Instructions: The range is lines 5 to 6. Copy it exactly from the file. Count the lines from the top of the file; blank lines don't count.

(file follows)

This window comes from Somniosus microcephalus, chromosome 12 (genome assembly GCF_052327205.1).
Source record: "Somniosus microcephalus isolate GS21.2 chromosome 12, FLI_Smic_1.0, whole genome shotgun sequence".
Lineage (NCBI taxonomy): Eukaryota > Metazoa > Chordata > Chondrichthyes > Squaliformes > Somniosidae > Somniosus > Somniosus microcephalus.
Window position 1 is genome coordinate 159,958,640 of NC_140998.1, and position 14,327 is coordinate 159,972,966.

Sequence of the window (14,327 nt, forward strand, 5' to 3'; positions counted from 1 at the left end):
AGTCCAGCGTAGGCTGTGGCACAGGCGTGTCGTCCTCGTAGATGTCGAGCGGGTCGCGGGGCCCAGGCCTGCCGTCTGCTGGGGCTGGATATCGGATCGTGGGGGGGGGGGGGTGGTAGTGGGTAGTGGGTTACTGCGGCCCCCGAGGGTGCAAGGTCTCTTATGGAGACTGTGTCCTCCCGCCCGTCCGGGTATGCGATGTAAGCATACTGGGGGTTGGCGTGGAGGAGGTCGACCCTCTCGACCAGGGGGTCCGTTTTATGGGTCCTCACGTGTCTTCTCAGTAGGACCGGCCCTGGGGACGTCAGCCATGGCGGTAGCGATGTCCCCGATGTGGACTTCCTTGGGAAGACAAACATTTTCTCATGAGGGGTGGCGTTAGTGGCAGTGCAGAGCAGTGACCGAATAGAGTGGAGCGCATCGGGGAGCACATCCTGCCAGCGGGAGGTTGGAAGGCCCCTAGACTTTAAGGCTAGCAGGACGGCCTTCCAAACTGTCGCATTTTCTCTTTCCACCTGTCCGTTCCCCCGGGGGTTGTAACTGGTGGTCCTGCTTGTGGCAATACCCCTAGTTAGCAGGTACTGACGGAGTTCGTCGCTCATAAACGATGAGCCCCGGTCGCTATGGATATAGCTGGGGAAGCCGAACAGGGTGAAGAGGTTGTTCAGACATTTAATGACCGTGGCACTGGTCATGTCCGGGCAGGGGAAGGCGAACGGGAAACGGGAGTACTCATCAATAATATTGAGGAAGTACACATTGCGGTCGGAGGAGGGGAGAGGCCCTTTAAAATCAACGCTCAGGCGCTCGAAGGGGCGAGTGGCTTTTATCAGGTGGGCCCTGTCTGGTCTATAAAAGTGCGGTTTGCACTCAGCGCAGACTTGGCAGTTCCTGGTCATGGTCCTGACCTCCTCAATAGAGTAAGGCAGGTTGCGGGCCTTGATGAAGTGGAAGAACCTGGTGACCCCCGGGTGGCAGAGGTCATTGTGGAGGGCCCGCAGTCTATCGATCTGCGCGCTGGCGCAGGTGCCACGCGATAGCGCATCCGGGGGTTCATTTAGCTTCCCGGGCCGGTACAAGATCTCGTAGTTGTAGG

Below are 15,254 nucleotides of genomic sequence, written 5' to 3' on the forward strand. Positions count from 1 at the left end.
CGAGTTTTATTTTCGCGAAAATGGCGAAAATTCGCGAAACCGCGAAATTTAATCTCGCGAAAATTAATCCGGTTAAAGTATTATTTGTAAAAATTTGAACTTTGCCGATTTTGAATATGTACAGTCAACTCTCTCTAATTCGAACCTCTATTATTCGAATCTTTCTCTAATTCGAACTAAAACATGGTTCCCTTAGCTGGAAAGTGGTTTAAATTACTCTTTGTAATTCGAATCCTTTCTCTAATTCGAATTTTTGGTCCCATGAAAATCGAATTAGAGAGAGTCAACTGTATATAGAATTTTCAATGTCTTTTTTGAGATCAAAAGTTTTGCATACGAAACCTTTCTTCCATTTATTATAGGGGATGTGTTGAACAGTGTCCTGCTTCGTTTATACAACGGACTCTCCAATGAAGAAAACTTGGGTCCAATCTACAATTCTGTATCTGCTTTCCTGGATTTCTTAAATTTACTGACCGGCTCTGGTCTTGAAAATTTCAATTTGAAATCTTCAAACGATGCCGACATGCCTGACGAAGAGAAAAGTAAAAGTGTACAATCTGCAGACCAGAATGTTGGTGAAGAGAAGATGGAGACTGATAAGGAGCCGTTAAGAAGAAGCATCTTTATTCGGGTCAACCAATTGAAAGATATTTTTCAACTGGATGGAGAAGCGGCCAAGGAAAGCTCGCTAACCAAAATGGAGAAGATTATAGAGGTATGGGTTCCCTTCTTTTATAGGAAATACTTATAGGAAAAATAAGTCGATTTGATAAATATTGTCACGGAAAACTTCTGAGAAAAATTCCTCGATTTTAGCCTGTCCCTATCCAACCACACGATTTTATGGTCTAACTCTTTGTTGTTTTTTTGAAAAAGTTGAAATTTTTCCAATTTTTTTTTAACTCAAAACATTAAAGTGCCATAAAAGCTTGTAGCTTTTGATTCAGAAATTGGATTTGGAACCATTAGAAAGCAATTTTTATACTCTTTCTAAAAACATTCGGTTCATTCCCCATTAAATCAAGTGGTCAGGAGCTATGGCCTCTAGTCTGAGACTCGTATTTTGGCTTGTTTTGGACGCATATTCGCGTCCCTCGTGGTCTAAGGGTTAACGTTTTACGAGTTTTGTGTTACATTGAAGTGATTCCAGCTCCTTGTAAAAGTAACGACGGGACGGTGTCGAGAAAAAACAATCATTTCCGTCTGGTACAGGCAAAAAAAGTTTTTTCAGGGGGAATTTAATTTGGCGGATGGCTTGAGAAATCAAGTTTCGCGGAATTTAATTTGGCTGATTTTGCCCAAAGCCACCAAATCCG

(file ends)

Sequence of the window (14,327 nt, forward strand, 5' to 3'; positions counted from 1 at the left end):
AGTCCAGCGTAGGCTGTGGCACAGGCGTGTCGTCCTCGTAGATGTCGAGCGGGTCGCGGGGCCCAGGCCTGCCGTCTGCTGGGGCTGGATATCGGATCGTGGGGGGGGGGGGGTGGTAGTGGGTAGTGGGTTACTGCGGCCCCCGAGGGTGCAAGGTCTCTTATGGAGACTGTGTCCTCCCGCCCGTCCGGGTATGCGATGTAAGCATACTGGGGGTTGGCGTGGAGGAGGTCGACCCTCTCGACCAGGGGGTCCGTTTTATGGGTCCTCACGTGTCTTCTCAGTAGGACCGGCCCTGGGGACGTCAGCCATGGCGGTAGCGATGTCCCCGATGTGGACTTCCTTGGGAAGACAAACATTTTCTCATGAGGGGTGGCGTTAGTGGCAGTGCAGAGCAGTGACCGAATAGAGTGGAGCGCATCGGGGAGCACATCCTGCCAGCGGGAGGTTGGAAGGCCCCTAGACTTTAAGGCTAGCAGGACGGCCTTCCAAACTGTCGCATTTTCTCTTTCCACCTGTCCGTTCCCCCGGGGGTTGTAACTGGTGGTCCTGCTTGTGGCAATACCCCTAGTTAGCAGGTACTGACGGAGTTCGTCGCTCATAAACGATGAGCCCCGGTCGCTATGGATATAGCTGGGGAAGCCGAACAGGGTGAAGAGGTTGTTCAGACATTTAATGACCGTGGCACTGGTCATGTCCGGGCAGGGGAAGGCGAACGGGAAACGGGAGTACTCATCAATAATATTGAGGAAGTACACATTGCGGTCGGAGGAGGGGAGAGGCCCTTTAAAATCAACGCTCAGGCGCTCGAAGGGGCGAGTGGCTTTTATCAGGTGGGCCCTGTCTGGTCTATAAAAGTGCGGTTTGCACTCAGCGCAGACTTGGCAGTTCCTGGTCATGGTCCTGACCTCCTCAATAGAGTAAGGCAGGTTGCGGGCCTTGATGAAGTGGAAGAACCTGGTGACCCCCGGGTGGCAGAGGTCATTGTGGAGGGCCCGCAGTCTATCGATCTGCGCGCTGGCGCAGGTGCCACGCGATAGCGCATCCGGGGGTTCATTTAGCTTCCCGGGCCGGTACAAGATCTCGTAGTTGTAGG